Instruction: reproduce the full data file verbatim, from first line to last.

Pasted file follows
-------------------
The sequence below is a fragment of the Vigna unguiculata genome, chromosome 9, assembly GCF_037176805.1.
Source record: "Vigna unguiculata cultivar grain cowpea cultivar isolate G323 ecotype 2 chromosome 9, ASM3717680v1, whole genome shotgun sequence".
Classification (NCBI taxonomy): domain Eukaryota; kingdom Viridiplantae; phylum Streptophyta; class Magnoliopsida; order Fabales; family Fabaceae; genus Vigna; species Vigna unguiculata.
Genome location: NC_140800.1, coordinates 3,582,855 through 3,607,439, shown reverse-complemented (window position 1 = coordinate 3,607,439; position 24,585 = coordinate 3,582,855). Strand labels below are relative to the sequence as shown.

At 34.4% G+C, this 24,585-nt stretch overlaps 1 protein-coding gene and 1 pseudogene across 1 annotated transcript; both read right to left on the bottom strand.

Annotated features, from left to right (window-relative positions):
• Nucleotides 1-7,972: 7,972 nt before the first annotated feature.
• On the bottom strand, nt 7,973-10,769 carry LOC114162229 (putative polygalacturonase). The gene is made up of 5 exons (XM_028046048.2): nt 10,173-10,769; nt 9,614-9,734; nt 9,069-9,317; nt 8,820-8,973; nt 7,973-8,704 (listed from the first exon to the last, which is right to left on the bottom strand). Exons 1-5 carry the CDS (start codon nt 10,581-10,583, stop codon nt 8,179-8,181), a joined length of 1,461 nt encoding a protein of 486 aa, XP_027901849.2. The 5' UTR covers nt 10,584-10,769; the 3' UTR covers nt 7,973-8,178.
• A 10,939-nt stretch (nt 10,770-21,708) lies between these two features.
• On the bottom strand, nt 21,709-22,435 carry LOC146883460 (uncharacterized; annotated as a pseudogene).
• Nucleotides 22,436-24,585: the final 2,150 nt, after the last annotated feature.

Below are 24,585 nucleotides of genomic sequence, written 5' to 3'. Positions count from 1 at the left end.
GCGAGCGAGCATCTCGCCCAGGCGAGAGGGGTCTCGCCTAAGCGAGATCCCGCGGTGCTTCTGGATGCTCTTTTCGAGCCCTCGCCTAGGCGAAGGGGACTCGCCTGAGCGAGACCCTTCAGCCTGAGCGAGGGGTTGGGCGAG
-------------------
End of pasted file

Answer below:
The sequence below is a fragment of the Vigna unguiculata genome, chromosome 9, assembly GCF_037176805.1.
Source record: "Vigna unguiculata cultivar grain cowpea cultivar isolate G323 ecotype 2 chromosome 9, ASM3717680v1, whole genome shotgun sequence".
Classification (NCBI taxonomy): domain Eukaryota; kingdom Viridiplantae; phylum Streptophyta; class Magnoliopsida; order Fabales; family Fabaceae; genus Vigna; species Vigna unguiculata.
Genome location: NC_140800.1, coordinates 3,582,855 through 3,607,439, shown reverse-complemented (window position 1 = coordinate 3,607,439; position 24,585 = coordinate 3,582,855). Strand labels below are relative to the sequence as shown.

At 34.4% G+C, this 24,585-nt stretch overlaps 1 protein-coding gene and 1 pseudogene across 1 annotated transcript; both read right to left on the bottom strand.

Annotated features, from left to right (window-relative positions):
• Nucleotides 1-7,972: 7,972 nt before the first annotated feature.
• On the bottom strand, nt 7,973-10,769 carry LOC114162229 (putative polygalacturonase). The gene is made up of 5 exons (XM_028046048.2): nt 10,173-10,769; nt 9,614-9,734; nt 9,069-9,317; nt 8,820-8,973; nt 7,973-8,704 (listed from the first exon to the last, which is right to left on the bottom strand). Exons 1-5 carry the CDS (start codon nt 10,581-10,583, stop codon nt 8,179-8,181), a joined length of 1,461 nt encoding a protein of 486 aa, XP_027901849.2. The 5' UTR covers nt 10,584-10,769; the 3' UTR covers nt 7,973-8,178.
• A 10,939-nt stretch (nt 10,770-21,708) lies between these two features.
• On the bottom strand, nt 21,709-22,435 carry LOC146883460 (uncharacterized; annotated as a pseudogene).
• Nucleotides 22,436-24,585: the final 2,150 nt, after the last annotated feature.

Below are 24,585 nucleotides of genomic sequence, written 5' to 3'. Positions count from 1 at the left end.
GCGAGCGAGCATCTCGCCCAGGCGAGAGGGGTCTCGCCTAAGCGAGATCCCGCGGTGCTTCTGGATGCTCTTTTCGAGCCCTCGCCTAGGCGAAGGGGACTCGCCTGAGCGAGACCCTTCAGCCTGAGCGAGGGGTTGGGCGAG